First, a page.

Maggie comes from a poor family and Mila comes from a wealthy family. Both are kidnapped and taken to the Forsaken Fortress. When Tetra’s crew rescues the girls, Mila’s father hands over the entire family fortune to pay off the ransom. Maggie, however, brings back a collection of valuable Skull Necklaces and sells the trinkets for money. Mila and her father fall into poverty, while Maggie and her father are launched into wealth.
Before the two girls return, Maggie’s father is in a wretched state. Tragedy has befallen him and he runs to strangers, begging them to listen to his tale of woe. The man is a pitiable character: life has been cruel to him, and he does not have the strength to cope. But when fate deals him a sudden windfall, the greedy nature of his soul becomes apparent:
“Money for this! Money for that! A little money over here! A little money over there! Money, money, money… Grah ha ha ha ha ha HAR! Money makes the world go round! Eeyeh heh heh heh heh heh! I’ll be bathing in money yet again! The money bath! The only bath that gets you filthy… filthy RICH!!!!”
— Maggie’s Father
It is worth pointing out here that the term “windfall” means unexpected good fortune, usually fortune that has not been gained through hard work.
When treasure suddenly falls into the hands of this weak and helpless man, he becomes cold and arrogant. Like Komali, this childish figure is content to sit in his cramped room and gaze endlessly at his precious treasure.
“This is MY treasure. You understand?” — Komali
Komali is initially a weak, pitiable character. But Komali grows. He makes the journey to the top of Dragon Roost Island to see Valoo. Because of this journey, he then grows wings and becomes a bird of the sky.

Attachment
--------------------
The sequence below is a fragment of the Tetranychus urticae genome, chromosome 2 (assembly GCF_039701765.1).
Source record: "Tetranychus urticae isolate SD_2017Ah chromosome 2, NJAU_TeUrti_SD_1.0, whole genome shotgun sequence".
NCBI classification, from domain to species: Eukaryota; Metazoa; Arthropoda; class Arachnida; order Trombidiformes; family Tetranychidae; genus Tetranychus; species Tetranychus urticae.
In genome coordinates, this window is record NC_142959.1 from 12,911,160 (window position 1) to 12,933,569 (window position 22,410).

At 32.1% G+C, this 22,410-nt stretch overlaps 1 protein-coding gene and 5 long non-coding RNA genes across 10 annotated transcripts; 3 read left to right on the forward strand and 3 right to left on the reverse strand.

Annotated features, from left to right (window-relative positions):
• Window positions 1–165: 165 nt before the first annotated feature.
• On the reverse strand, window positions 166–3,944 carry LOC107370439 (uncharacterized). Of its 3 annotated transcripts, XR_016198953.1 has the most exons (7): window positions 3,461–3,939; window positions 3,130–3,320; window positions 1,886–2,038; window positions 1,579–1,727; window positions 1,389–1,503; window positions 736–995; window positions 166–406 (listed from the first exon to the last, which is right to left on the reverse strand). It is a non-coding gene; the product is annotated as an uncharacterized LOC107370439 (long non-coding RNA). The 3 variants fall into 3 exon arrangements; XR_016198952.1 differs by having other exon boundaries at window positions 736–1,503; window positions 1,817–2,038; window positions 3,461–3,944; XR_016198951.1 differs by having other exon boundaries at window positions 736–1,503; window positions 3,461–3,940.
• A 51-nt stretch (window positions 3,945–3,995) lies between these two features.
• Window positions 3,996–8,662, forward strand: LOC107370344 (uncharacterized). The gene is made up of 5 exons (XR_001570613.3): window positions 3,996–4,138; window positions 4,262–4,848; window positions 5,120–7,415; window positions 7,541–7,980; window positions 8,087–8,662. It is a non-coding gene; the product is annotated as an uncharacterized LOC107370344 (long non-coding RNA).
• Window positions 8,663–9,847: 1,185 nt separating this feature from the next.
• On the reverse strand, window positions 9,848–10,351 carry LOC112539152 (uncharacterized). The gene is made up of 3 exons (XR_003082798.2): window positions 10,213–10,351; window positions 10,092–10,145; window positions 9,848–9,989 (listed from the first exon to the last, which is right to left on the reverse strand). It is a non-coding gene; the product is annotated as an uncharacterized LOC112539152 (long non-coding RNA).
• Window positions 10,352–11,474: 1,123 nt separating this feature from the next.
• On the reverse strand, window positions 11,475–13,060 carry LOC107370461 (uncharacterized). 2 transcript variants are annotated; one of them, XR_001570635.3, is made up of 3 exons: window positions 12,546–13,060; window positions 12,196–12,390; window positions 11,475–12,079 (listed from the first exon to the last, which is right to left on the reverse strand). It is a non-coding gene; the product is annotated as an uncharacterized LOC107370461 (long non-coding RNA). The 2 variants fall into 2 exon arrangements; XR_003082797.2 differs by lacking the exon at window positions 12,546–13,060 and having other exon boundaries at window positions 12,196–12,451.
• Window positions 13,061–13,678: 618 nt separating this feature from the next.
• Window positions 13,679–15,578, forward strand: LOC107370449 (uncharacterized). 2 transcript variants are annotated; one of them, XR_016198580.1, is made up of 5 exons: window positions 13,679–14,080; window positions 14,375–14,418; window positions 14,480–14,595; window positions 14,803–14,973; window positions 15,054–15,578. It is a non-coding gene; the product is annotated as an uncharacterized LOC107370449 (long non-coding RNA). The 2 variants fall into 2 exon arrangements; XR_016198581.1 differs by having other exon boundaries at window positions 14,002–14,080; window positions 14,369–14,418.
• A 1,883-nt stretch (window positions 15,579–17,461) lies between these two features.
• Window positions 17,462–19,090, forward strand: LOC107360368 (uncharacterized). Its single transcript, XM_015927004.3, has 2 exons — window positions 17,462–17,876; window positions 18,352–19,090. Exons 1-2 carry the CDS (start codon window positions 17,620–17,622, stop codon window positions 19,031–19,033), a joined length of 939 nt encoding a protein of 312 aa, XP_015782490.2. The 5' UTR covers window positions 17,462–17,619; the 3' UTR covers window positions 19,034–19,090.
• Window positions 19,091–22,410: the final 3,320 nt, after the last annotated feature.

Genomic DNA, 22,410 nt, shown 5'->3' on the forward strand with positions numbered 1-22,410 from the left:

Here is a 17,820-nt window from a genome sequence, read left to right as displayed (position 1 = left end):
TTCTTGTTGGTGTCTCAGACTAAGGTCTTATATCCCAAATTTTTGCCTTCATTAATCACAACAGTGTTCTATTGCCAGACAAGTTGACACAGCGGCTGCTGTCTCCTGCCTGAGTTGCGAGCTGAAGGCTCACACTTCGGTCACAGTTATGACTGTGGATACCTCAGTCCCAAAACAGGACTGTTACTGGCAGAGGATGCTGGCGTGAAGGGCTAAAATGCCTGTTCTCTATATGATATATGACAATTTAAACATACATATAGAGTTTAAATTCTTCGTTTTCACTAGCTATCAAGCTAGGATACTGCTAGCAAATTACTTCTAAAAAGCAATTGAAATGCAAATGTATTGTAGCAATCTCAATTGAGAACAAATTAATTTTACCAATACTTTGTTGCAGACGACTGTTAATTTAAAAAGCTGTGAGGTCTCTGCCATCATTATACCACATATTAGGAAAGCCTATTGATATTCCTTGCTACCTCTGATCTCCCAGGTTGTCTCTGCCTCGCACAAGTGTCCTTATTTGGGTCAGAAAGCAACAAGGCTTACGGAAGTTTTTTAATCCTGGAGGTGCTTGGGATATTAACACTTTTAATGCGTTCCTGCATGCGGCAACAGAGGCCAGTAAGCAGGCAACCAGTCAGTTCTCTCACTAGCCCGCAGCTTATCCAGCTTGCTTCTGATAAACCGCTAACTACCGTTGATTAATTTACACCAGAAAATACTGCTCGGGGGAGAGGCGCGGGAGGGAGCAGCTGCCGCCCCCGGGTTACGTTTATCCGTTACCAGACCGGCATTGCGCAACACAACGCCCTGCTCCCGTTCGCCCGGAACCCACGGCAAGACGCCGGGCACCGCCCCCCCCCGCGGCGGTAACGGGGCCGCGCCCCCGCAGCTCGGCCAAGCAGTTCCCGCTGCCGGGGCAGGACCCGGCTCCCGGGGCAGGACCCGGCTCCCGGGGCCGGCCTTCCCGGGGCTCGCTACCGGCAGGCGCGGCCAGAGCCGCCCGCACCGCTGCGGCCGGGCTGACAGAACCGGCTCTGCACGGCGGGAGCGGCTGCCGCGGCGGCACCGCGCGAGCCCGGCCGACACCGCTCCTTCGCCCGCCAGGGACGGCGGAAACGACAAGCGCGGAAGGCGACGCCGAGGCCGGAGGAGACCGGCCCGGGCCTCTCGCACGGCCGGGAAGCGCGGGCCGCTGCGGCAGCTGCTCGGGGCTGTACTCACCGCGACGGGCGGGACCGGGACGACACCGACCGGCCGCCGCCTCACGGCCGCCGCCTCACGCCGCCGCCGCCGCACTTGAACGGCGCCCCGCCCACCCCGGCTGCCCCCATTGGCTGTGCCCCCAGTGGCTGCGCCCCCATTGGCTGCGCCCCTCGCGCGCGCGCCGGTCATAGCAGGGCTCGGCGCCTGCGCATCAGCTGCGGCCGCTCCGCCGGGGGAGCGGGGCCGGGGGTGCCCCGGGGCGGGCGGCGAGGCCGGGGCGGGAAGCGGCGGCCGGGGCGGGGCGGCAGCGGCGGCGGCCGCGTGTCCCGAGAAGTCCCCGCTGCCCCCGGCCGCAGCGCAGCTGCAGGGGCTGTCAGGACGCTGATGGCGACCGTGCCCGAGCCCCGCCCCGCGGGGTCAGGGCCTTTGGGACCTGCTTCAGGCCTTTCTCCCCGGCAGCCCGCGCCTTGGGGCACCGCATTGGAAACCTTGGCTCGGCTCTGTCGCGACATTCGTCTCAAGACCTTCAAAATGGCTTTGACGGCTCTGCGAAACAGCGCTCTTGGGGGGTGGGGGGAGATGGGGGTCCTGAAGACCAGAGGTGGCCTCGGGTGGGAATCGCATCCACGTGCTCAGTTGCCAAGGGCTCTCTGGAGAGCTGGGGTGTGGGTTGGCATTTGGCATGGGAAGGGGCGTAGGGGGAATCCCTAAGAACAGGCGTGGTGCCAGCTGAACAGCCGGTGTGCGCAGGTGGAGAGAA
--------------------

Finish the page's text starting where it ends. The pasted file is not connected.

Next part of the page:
But Maggie’s father is the fledgling who never grows any wings.
“I was once quite poor myself, you know. Back then, I used to dream of owning a boat… A boat I could use to go off in search of treasure… And now look at my filthy richness! Chase your dreams, little urchin!” — Maggie’s Father
As a poor man, he is helpless and miserable. As a wealthy man, he sits on his tall pile of riches and sneers at those beneath him. This behavior belies his inner emptiness; were his newfound wealth to suddenly vanish, his selfish happiness would disappear along with it.
On the other end of the spectrum, Mila’s father gives away all of his accumulated money for the sake of his daughter. The man loses all of his material possessions, but he finds something better in their place:
“We’ve hit rock bottom! But…my little Mila is alive and home safe where she belongs, so I can’t complain. A daughter is more important than money. Being poor must be pretty rough…You take one look at me, and that’s the first thing you think, isn’t it? I ask you, why is that? Sure, the days can get kind of tough, but good things still happen, don’t they? Money doesn’t make the sun shine, you know. My daughter and I have managed to eke out a decent life, and in the process, I’ve realized a great truth… There is something more important than money in the world… I think at long last I’ve finally come to understand just what true happiness really is. …And I’m thankful for it.” — Mila’s Father
Like Komali when he gives away his pearl, when Mila’s father gives away his possessions he finds something intangible in return.
“Sometimes there are odd circumstances that make people do what they do! How could you be so close-minded?” — Mila